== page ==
To verify the surface structure models deduced above, we employed a combined approach using DFT-optimized models (Fig. 3a), site-specific simulations of X-ray absorption near edge structure (XANES) (Fig. 3b), and experimental XANES (Fig. 3c). In this way, site-specific Ag K-edge XANES simulations were carried out with the FEFF program using the coordinates provided by the DFT-optimized models of the proposed Cl coverages (see Supplementary Figs 10–13). The site-specific simulations of each surface were averaged and overlayed with experimental data (Fig. 3c) and in each case were found to fit well with the simulations, thus verifying the proposed DFT models (Fig. 2a). Furthermore, the spectral feature (i) in Fig. 3c for each surface matches with the reference Ag foil, indicating that the surfaces are of a similar valence state (that is, zero-valent). The later oscillatory feature (ii) in Fig. 3c of all of the surfaces also lines up with the reference Ag foil, denoting similar metal–metal interactions, although it is less intense because of the lower backscattering amplitude from fewer Ag neighbours in the NC surfaces. In contrast, the NC spectral features are much different from the AgCl reference, which rules out the presence of ionic Ag and highlights the more extensive halide–metal bonding nature of the NC surfaces. We also carried out Ag L3-edge XANES experiments on each NC sample to further confirm the oxidation state of the Ag on the NC surfaces (see Supplementary Fig. 14). The NCs all exhibited similar features to the Ag(0) reference and showed the typical reduction in the first peak of the XANES due to nanosize and alloying effects24,25, thereby confirming the metallic oxidation state of the Ag on each surface.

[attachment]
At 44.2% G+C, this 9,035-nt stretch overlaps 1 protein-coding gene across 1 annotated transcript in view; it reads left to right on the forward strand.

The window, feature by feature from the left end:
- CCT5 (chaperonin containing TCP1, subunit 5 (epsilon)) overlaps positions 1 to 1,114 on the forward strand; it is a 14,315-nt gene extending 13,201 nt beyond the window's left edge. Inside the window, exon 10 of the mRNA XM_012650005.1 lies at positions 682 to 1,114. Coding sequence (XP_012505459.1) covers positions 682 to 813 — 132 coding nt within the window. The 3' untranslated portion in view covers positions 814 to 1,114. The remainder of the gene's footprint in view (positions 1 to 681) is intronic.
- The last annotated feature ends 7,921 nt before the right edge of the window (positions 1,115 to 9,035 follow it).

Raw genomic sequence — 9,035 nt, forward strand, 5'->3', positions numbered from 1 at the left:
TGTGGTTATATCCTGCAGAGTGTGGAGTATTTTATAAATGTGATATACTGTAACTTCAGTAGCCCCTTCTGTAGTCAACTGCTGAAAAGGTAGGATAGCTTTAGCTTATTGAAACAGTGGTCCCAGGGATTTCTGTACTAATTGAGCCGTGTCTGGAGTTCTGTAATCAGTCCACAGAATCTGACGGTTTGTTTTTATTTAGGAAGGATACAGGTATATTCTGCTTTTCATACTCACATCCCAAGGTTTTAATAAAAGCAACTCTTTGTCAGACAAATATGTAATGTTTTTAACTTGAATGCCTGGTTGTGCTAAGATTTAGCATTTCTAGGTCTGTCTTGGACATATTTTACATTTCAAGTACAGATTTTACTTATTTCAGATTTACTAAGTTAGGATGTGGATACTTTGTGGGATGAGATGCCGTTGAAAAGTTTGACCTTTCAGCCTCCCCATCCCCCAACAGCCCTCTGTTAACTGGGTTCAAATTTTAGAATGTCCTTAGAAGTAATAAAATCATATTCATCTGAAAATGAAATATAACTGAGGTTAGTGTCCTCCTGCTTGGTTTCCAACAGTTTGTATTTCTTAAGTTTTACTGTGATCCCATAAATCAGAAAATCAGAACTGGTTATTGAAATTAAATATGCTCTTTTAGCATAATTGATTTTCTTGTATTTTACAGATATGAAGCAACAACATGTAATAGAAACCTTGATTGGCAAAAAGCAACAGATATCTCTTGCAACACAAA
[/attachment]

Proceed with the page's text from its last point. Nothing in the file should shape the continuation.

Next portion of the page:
Figure 3: Combined approach of three techniques for validation of surface structure and identification of Ag valence state.
figure 3

(a) DFT-optimized model of the {110} NC surface showing the four different Ag sites shown in different colours. (b) Site-specific XANES spectra of the {110} surface were simulated by the FEFF program and then averaged. The simulated XANES spectra for the other surfaces are shown in the Supplementary Figs 10–13. (c) Averaged simulated XANES spectra were compared with experimental XANES spectra to verify the DFT models, as well as compared with reference materials to determine the valence state of Ag on the NC surfaces.

Effect of chloride adsorption on the nanocrystal surfaces

Since the XANES region of metal K-edges are sensitive to both ligand adsorption and coordination26, further Ag K-edge XANES simulations were carried out to evaluate the effect of different amounts of Cl adsorption on each DFT-modelled surface (see Supplementary Figs 15–18 for the complete set of 131 simulations). The simulations for each surface with the five different Cl coverages (Fig. 4a shows the {110} surface for illustration) were averaged and a significant change in the position and intensity of the first XANES peak in proportion to the amount of Cl adsorbed was observed (Fig. 4b). The averaged XANES were then used to conduct a linear combination fit of the experimental data of the corresponding NC surface and the best fitting model was identified by the lowest R-factor (Fig. 4c)27,28. Remarkably, the Cl coverage results from the linear combination fits are in excellent agreement with the findings shown in Figs 2 and 3, and further support the NC surface structures presented in this work.

Figure 4: Simulated Ag K-edge XANES spectra and linear combination fitting results.
figure 4

(a) Representative illustrations of the {110} DFT-optimized models with different Cl coverages. The Cl was enlarged to more clearly see the different coverages. (b) Averaged XANES simulation from each DFT-modelled surface with 0, 0.25, 0.50, 0.75 and 1.0 ML Cl coverages. The averaged spectra were normalized to their absorption energies and used as individual standards to conduct a linear combination fit of the experimental data. The closeness of the averaged model spectra to the experimental spectra are represented by the R-factors shown in c. The closest fit is characterized by the lowest R-factor, also indicated by the red arrow for each surface.